The Silver Bullet ~ Lights Out (2016)

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Synopsis: A woman is haunted by a creature that only appears when the lights go out.

Release Date:  July 22, 2016

Thoughts: Boy, horror maestro James Wan (The Conjuring, Insidious, Insidious: Chapter 2) sure wants to keep your summer scary.  A month after the release of Wan’s The Conjuring 2 comes Lights Out, a Wan-produced feature length adaptation of a scary as all get out short film. I know that any trailer editor worth their salt can make even the lamest of fright flicks seem like a Grand Guignol spectacle of shrieks, but this first look at Lights Out sent a nice layer of shivers up and down my spine.  Starring Teresa Palmer (The Choice), Maria Bello (Prisoners), and Billy Burke (The Twilight Saga: Breaking Dawn – Part 2), this one could be a nice bit of mid-summer frightening fun.

Movie Review ~ The 5th Wave

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The Facts:

Synopsis: Four waves of increasingly deadly alien attacks have left most of Earth decimated. Cassie is on the run, desperately trying to save her younger brother.

Stars: Chloë Grace Moretz, Nick Robinson, Alex Roe, Maria Bello, Maika Monroe, Liev Schreiber, Ron Livingston, Maggie Siff

Director: J Blakeson

Rated: PG-13

Running Length: 112 minutes

TMMM Score: (5/10)

Review: As is tradition, January is proving to be a rough month at the movies…which is largely why The 5th Wave is only the second movie I’ve seen in the theaters so far in this new year.  While it’s not as pretentiously terrible as the other movie I saw earlier in the month (Anomalisa…oy), the latest big screen first installment of a Young Adult trilogy of novels struggles to set itself apart from the numerous other (and better) page to screen adaptations.

Coming off like a Muppet Babies retelling of Independence Day, The 5th Wave is the first novel in Rick Yancey’s trilogy following the after effects of an alien invasion that leaves the world in ruins. An electromagnetic pulse has destroyed anything with a current or engine, a super strain of the bird flu, and a series of catastrophic earthquakes that yield gigantic, yes, waves, has trimmed the population down by the millions.  The screenplay by Susannah Grant (Erin Brockovich), Akiva Goldsman (Winter’s Tale), and Jeff Pinkner (The Amazing Spider-Man 2) often feels more mature than the characters speaking the lines, but that winds up helping the film overall.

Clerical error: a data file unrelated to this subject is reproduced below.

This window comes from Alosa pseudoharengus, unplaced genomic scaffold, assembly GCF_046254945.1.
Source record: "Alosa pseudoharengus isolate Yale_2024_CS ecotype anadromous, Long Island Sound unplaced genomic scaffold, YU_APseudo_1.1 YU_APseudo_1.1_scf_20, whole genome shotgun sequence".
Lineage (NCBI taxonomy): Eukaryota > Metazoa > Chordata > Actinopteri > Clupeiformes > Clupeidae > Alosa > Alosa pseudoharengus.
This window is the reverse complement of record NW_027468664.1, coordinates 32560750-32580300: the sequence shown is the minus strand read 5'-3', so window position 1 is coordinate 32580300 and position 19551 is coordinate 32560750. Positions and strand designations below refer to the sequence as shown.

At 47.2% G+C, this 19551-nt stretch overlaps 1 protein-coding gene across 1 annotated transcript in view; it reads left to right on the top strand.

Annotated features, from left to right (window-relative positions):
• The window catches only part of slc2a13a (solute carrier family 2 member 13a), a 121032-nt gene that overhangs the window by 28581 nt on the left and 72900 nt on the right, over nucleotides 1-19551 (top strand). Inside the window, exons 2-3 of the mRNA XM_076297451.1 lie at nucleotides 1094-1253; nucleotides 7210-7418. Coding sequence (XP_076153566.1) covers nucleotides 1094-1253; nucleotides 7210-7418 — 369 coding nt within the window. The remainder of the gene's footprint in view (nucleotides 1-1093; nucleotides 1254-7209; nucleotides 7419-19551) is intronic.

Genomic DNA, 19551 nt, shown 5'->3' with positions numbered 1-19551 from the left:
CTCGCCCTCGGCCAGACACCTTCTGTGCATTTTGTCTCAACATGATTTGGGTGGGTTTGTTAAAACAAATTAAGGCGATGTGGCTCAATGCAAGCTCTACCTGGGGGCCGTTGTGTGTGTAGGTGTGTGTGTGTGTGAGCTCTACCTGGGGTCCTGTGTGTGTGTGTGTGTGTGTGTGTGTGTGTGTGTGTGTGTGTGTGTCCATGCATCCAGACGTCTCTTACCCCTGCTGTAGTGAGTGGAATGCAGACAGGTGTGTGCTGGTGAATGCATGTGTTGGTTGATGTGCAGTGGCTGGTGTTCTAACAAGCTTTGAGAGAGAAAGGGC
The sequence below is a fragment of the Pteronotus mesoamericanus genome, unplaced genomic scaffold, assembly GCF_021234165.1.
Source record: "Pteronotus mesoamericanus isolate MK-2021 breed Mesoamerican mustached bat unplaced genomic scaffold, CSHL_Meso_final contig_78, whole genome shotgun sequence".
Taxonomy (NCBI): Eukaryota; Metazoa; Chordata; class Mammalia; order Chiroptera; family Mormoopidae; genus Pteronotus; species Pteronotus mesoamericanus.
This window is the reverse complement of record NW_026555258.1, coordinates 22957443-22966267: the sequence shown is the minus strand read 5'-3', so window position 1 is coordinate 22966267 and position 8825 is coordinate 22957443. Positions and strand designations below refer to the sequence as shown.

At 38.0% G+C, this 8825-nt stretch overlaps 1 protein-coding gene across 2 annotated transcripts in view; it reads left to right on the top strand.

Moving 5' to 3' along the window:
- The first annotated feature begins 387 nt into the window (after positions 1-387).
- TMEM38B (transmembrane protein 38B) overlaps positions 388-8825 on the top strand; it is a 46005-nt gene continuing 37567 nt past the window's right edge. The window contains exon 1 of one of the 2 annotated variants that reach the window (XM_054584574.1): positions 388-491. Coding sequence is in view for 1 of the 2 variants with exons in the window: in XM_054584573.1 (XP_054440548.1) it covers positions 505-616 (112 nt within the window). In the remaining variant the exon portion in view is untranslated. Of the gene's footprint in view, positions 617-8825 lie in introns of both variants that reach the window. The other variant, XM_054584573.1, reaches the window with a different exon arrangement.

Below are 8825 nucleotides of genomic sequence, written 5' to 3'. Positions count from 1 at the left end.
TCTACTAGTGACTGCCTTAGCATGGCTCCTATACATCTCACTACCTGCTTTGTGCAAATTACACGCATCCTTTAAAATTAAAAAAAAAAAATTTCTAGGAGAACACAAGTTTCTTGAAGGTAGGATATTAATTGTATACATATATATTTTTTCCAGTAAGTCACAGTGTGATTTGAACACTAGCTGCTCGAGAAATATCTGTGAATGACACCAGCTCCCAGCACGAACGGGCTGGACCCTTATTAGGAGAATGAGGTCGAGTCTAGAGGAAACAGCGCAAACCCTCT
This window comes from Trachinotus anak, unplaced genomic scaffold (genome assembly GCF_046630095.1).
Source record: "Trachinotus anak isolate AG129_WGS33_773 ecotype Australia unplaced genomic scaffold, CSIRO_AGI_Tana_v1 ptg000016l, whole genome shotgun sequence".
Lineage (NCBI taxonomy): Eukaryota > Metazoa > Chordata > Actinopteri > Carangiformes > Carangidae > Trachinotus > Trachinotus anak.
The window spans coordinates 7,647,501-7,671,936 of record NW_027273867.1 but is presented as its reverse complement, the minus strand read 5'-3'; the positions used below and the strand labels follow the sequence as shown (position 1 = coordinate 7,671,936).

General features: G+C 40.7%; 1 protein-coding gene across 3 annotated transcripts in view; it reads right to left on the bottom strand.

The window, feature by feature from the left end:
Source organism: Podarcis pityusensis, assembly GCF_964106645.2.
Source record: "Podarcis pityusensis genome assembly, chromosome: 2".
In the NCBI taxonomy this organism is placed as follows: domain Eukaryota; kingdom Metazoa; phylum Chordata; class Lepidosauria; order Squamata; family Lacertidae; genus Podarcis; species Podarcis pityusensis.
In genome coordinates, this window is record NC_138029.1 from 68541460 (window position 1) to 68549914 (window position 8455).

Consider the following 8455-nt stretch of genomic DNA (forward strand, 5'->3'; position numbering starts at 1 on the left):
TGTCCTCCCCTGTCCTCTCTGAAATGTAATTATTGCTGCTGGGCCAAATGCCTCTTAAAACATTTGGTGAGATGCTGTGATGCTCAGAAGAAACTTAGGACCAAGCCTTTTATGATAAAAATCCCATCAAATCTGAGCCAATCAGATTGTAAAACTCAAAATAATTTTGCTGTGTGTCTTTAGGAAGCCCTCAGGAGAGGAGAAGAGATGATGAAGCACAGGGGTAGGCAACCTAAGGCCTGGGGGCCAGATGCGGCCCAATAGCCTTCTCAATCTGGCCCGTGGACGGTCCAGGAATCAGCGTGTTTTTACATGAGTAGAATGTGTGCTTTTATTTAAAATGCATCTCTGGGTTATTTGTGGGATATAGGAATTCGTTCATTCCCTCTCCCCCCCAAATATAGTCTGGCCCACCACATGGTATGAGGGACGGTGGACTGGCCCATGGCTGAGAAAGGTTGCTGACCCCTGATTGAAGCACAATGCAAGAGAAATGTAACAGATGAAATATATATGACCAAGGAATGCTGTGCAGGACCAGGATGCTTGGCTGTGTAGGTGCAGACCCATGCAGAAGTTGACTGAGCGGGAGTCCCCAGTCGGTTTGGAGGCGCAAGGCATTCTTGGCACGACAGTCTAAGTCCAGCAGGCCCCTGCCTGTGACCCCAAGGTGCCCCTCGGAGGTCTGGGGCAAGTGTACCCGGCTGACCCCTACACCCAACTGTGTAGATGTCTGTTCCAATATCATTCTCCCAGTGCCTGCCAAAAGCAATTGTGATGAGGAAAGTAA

At the center of the mayhem is 16-year-old Cassie and her younger brother Sam (spoiler alert if you miss the first 15 minutes of the movie: the parents don’t make it…), left to fend for themselves against an alien race known as the Others who are taking steps to rid the planet of its inhabitants.  When Cassie and Sam are separated by the kind of “just missed the bus” moments that can only exist in fantasy movies, the siblings find themselves split into two separate plot threads.  One thread follows Cassie’s rocky journey to reunite with her brother and the other tracks Sam as he is recruited into an army of children trained to exterminate the alien species by a grumpy looking Liev Schrieber (Spotlight) and a heavily made up Maria Bello (Prisoners, who, it must be said, gets the biggest laugh of the movie thanks to a sight gag involving her red lipstick).  There are a few twists that aren’t hard to predict, though to its credit the film doesn’t expressly telegraph each and every move.

It’s the end of the world as she knows and she feels…ok?  Though the first 1/3 of the movie is decently paced and mildly involving, its biggest problem is its bored-looking star.  Using flared nostrils and expressive lips as a substitute for deep emotion, Chloë Grace Moretz (Carrie, Dark Shadows) saunters through the majority of the movie killing time and collecting her paycheck. She gets a few good tough chick moments but they are weakened by the film feeling obligated to give her googly eyes for a hunky piece of could-be-alien man meat (Alex Roe, filling the man-meat qualifications nicely).